Improvements have been made, and now Google Speech Recognition understands what you’re saying much better than before, with an upgraded system that will make speaking instead of typing much simpler. It’s a well known issue that voice recognition is not perfect.
- Google Now has received an update on its services
- The software has changed from deep neural network (DNN) to recurrent neural network (RNN)
- It will now better understand the difference between similar-sounding words
- Its predictions will take context into consideration
Google is taking steps to improve on the reality that there will always be discrepancies between what you say and what a device understands, otherwise we would all be talking to our phones on a constant instead of typing it out. Google Now is one of the voice recognizing software out there that has seen an important update.
The company has recently stated that they have made significant improvements to the acoustic models on their voice recognition app of Google Now, for both iOS and Android devices. Users will have a faster, better and more accurate way of using the search engine without typing anything with their fingers.
According to the company, the new type of recurrent neural network (RNN) will work far better at memorizing and interpreting information sent to your phone by voice, than the deep neural network (DNN). They have enhanced the way the software recognizes the difference between similarly-sounding words and pronunciations.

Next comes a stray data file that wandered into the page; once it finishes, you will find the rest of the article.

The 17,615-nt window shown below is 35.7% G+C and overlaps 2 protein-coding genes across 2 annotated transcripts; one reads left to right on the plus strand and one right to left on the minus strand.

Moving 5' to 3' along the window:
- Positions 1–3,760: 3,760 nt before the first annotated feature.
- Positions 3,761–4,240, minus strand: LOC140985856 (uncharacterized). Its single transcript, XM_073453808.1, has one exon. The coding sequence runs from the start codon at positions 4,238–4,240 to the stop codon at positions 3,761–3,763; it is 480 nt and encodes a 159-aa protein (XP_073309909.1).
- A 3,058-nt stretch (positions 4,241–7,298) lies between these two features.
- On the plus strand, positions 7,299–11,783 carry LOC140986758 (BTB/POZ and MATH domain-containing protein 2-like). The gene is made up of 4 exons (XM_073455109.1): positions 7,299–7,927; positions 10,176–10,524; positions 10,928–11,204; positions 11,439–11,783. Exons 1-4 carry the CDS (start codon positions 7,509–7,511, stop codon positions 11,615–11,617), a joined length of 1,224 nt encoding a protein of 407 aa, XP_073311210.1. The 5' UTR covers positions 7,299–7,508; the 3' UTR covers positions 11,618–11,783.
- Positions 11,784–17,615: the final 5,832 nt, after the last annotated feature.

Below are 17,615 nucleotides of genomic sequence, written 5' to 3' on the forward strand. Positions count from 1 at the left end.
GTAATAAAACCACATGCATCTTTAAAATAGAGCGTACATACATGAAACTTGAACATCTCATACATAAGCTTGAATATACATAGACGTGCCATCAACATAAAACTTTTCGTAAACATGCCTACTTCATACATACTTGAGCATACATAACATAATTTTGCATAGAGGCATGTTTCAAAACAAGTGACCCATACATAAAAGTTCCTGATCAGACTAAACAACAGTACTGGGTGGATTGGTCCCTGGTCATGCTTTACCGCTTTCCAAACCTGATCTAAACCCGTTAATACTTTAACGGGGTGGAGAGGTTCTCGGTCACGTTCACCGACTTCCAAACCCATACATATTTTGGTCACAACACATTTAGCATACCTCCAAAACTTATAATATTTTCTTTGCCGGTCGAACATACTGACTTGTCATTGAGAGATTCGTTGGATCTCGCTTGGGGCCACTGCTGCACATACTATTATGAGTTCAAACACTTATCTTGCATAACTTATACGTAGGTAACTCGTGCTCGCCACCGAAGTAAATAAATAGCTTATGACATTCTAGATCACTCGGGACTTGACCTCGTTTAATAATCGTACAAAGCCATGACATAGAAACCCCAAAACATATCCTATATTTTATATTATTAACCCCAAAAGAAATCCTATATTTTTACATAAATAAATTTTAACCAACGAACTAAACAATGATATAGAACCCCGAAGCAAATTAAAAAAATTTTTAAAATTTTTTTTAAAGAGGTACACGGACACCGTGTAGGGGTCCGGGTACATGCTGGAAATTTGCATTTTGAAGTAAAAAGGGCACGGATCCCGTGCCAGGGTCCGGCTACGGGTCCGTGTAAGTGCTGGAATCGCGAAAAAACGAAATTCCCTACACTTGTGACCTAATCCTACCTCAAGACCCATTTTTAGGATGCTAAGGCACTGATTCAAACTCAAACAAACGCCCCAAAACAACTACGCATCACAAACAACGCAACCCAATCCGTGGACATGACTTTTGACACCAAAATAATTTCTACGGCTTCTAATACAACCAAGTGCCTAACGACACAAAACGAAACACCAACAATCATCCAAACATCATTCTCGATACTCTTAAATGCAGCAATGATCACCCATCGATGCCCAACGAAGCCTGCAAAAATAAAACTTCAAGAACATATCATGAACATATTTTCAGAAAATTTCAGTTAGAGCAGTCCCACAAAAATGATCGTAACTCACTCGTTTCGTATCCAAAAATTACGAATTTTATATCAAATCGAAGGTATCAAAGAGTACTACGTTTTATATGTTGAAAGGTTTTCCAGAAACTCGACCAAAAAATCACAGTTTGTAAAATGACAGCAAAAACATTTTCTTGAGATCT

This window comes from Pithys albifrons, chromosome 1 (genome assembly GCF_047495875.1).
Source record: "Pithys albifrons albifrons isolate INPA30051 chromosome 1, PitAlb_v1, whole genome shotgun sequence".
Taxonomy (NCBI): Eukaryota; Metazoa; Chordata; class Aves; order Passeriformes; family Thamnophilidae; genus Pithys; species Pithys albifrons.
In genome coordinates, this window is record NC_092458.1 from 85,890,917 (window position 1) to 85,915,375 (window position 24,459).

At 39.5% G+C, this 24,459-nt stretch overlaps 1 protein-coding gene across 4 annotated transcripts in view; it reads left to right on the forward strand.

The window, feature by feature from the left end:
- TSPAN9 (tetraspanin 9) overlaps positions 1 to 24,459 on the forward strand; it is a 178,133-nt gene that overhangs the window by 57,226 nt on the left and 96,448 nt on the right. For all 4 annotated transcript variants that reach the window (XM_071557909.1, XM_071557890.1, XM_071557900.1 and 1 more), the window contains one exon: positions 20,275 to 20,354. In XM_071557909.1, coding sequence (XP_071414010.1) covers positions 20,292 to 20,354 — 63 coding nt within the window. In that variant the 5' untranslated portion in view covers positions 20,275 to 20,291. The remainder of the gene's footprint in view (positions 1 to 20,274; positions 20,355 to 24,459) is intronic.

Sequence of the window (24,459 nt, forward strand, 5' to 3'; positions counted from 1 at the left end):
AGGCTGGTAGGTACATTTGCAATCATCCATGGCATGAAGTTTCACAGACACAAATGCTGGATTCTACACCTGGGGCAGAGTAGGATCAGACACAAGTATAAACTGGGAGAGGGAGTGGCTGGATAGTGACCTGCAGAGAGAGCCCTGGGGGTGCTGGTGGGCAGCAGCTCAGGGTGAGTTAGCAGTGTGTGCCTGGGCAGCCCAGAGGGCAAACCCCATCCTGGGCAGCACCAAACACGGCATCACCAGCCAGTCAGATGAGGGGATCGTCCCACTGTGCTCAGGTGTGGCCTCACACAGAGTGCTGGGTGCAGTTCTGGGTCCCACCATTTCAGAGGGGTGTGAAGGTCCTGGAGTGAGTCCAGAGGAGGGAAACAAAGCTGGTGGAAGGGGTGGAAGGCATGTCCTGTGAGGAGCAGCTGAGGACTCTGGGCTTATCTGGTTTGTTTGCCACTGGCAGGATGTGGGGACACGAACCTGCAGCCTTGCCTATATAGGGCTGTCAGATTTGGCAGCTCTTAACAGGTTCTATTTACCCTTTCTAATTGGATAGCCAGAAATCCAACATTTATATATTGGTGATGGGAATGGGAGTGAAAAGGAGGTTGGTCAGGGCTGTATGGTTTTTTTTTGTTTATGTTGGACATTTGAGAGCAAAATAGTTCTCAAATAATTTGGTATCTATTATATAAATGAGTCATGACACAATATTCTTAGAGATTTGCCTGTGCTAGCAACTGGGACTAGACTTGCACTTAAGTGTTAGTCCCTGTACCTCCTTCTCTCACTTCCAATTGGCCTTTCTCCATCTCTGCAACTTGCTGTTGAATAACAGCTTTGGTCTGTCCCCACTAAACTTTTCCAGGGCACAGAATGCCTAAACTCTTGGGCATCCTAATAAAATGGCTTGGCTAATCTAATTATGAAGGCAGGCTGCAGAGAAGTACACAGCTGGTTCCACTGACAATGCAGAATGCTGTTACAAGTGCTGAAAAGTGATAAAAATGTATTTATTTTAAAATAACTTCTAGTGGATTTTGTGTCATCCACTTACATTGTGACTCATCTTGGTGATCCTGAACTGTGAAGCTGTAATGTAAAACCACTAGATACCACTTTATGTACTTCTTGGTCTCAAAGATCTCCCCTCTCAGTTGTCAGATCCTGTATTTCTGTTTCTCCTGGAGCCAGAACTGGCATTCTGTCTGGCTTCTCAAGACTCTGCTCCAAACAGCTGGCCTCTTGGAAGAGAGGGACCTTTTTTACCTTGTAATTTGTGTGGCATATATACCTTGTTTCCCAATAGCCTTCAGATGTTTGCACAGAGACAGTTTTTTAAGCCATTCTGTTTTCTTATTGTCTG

The statement was featured with many technically detailed statements, but the gist is that they have invested more training in their acoustic models to understand your voice, even through noisy surroundings. Which is the unfortunate situations most of us find ourselves in when we need Google Now the most.
The team of researchers added artificial noise while they were training the data in order to better help the software understand how to sort through the background sounds and focus more on the voice.
They also added improvements on latency and predictions, essentially training the acoustic models to take in data in larger chunks, which greatly improved on its speed.
Its prediction models have seen an update to adds to the software’s power to listen ahead of the speech signal, essentially making a decent connection between words and their meaning.
It’s reportedly a huge enhancement on previous models that is set to make the feature much more useful to users. And most who had attempted to conduct any activity with speech recognition have bumped into several flaws that deemed the program nearly unusable. Longer words proved themselves to be a pain.
Google’s voice recognition now actually takes context into consideration, using its prediction feature while carefully paying attention to its surrounding words.
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